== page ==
A reality TV star and her plastic surgeon husband could finally get approval to tear down a mansion at 42 Star Island.
But even if they do, the battle over the 88-year-old house may be far from over.
Miami Beach’s Design Review Board (DRB) on Tuesday will consider an application by Leonard and Lisa Hochstein to tear down the mansion to make way for a new, larger home. He is a plastic surgeon known as “The Boob God” and she is a cast member on Bravo’s The Real Housewives of Miami.
The celebrity couple has been up against the Miami Design Preservation League, which filed a petition to preserve the 1925 home from demolition by having it declared historic.
In February, preservationists were close to getting a moratorium on the demolition of the home. But, due to a deliberate stray from procedure on the city’s part, the application for historic designation, and therefore the ability to get a moratorium, was delayed.
That led to a timing advantage for the Hochsteins, who now have the opportunity to get their plans approved Tuesday.
City staff has recommended approval of the Hochsteins’ plans. Michael Larkin, a land use attorney representing the couple, has previously told The Miami Herald that approval from the DRB would render the application for historic designation “moot.”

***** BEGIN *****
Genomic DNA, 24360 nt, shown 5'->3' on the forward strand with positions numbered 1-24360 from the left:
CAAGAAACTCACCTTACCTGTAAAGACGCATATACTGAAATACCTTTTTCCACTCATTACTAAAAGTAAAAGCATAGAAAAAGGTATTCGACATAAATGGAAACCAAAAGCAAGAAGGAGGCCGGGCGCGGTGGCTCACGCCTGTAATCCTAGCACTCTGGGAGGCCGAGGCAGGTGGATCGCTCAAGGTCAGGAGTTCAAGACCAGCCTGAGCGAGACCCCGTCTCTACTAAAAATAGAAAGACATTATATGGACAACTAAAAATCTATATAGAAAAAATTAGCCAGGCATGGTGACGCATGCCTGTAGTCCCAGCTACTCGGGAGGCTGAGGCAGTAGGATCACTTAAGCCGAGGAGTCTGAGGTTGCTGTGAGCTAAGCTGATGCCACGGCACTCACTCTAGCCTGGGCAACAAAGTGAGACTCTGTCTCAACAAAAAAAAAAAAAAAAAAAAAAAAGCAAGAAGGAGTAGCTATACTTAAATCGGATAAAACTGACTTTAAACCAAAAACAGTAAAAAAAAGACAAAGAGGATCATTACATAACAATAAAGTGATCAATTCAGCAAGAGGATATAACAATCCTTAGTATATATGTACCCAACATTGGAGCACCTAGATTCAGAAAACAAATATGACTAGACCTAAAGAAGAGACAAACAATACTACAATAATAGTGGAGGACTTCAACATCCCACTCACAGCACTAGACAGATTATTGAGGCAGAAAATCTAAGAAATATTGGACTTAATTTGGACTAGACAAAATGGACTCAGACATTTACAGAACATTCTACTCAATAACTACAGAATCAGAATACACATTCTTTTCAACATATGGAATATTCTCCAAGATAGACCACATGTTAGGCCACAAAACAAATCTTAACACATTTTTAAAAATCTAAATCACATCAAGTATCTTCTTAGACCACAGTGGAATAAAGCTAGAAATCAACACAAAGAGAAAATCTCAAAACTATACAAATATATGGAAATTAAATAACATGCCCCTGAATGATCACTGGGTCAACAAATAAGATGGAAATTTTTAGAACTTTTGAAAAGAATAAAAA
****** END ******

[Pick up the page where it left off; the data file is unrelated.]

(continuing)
“It vests the property against any type of pending designation request,” Larkin said during a Monday telephone interview.
But Kent Harrison Robbins, an attorney working pro bono for the preservationists, doesn’t agree.
In the first place, Robbins argues that the Hochsteins should not get DRB approval because, “We don’t think the applicant has done their job to establish a basis for them to be able to demolish the architecturally-significant building.”
Preservationists have enlisted the help of structural engineer Herbert Gopman, who, Robbins said, is ready to contest in front of the DRB the structural report submitted by the Hochsteins. The couple has argued that the home is structurally unsound.
If the Hochsteins do get approval Tuesday, Robbins said preservationists can appeal the decision — though Larkin contests that.
The Design Review Board meets at 8:30 a.m. in the commission chambers on the third floor of City Hall, 1700 Convention Center Dr.